Children in conflict zone prone to poor brain development, says UNICEF

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The UN Children’s Fund (UNICEF) on Thursday said children who lived in conflict areas were prone to extreme trauma which could impede their cognitive, social and physical development.

The information is contained in a statement issued by Ms Doune Porter, the UNICEF Chief of Communication in Nigeria.

The statement quoted Porter as stating that more than 86 million children globally under the age of seven spent their lives in conflict zones, thereby affecting the spate of their development..

She said “children living in conflict zones are often exposed to extreme trauma, putting them at risk of living in a state of toxic stress, a condition that inhibits brain cell connections.

“This shows significant life-long consequences to their cognitive, social and physical development.

“More than 86.7 million children under the age of seven have spent their entire lives in conflict zones, putting their brain development at risk,.”

The chief of communication noted that within the first seven years of life, a child’s brain had the potential to activate 1,000 brain cells every second, adding that
each one of those cells, known as neurons, had the power to connect to another 10,000 neurons thousands of times per second.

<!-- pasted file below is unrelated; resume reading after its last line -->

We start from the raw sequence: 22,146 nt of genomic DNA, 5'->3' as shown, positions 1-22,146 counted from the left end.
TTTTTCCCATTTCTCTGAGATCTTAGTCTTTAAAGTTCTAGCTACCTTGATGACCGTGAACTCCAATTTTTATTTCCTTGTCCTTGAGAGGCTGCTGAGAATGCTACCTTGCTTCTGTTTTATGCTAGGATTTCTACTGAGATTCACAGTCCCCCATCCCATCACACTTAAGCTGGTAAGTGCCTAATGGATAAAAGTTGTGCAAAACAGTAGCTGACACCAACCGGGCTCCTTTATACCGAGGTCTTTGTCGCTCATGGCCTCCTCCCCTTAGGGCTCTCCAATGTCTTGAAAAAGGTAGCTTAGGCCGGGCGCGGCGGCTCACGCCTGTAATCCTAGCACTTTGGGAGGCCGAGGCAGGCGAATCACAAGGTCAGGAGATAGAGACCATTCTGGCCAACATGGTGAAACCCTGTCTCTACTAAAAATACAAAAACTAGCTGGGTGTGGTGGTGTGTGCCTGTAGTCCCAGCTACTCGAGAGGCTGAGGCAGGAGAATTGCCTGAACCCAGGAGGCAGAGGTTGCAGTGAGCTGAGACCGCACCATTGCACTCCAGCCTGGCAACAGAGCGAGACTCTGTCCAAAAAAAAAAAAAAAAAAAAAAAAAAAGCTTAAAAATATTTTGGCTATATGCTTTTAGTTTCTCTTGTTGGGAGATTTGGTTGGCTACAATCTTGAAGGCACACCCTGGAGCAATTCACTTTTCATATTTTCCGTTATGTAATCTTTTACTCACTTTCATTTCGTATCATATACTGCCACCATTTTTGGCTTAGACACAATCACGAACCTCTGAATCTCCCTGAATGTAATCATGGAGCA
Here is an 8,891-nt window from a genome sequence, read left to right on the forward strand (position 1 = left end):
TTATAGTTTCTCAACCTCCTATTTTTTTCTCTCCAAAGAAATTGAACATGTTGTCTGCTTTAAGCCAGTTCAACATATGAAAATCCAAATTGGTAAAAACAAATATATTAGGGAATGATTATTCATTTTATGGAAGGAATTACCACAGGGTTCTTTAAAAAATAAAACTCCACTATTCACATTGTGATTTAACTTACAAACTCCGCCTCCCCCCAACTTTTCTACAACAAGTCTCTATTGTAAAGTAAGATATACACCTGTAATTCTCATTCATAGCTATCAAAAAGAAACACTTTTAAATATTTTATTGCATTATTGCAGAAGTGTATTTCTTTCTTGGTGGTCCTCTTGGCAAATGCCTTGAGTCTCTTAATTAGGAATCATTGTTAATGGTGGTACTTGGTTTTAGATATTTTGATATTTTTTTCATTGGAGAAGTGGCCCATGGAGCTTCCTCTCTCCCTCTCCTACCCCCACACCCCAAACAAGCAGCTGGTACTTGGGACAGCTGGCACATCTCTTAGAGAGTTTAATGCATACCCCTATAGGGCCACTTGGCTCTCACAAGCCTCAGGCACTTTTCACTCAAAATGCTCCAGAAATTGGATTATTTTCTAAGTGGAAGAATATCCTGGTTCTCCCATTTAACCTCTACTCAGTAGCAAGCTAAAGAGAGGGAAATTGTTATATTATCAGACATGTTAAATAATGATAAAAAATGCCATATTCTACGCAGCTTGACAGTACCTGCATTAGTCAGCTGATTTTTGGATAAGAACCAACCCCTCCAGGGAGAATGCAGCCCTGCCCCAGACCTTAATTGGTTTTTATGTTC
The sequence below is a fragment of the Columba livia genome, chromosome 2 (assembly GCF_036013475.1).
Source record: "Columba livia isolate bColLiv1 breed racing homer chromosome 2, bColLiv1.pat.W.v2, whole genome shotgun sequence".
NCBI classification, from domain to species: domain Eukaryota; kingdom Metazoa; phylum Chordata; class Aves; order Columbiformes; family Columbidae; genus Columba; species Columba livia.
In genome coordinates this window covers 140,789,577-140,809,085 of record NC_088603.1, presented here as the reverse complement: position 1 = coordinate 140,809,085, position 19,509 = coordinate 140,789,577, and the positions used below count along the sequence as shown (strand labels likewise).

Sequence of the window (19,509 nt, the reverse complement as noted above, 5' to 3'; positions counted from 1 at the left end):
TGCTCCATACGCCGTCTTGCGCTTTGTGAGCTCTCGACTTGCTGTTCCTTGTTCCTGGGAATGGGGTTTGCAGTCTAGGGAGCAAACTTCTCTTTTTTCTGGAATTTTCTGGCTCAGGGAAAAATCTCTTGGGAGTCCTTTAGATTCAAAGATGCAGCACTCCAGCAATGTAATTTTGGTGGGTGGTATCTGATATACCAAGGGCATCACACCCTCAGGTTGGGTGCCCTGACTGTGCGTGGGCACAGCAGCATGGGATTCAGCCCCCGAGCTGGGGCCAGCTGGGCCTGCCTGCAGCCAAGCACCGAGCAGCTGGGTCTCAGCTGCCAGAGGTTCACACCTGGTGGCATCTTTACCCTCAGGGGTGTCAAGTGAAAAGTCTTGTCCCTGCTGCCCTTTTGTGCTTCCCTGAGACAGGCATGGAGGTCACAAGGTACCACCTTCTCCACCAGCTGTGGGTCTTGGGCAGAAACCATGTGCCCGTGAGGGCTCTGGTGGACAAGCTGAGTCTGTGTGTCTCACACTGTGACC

In addition, she said, the brain connections served as the building blocks of a child’s future, defining their health, emotional well-being and ability to learn.

In the statement, UNICEF figures showed that globally, one in 11 children aged six or younger had spent the most critical period of brain development growing up in conflict.

“Conflict robs children of their safety, family, friends, play and routine.

“These are all elements of childhood that provide the best possible chance of developing fully and learning effectively,’’ it said.

It indicated that brain development in children enabled them to contribute to their economies, societies as well as build strong and safe communities when they reach adulthood.

The UNICEF therefore urged stakeholders to invest more to provide children and caregivers with the critical supplies, learning materials and psycho social support needed to restore a sense of childhood among children in conflict areas.

It also said that breastfeeding, early nutrition, stimulation by caregivers and learning opportunities would facilitate the brain development of the child to reach its adult capacity.

The statement noted that UNICEF had intervened by providing child-friendly environments, emergency learning and play materials for children, among other interventions.

According to it, emergency kits have also supported more than 800,000 children living in emergency situation in the past year.



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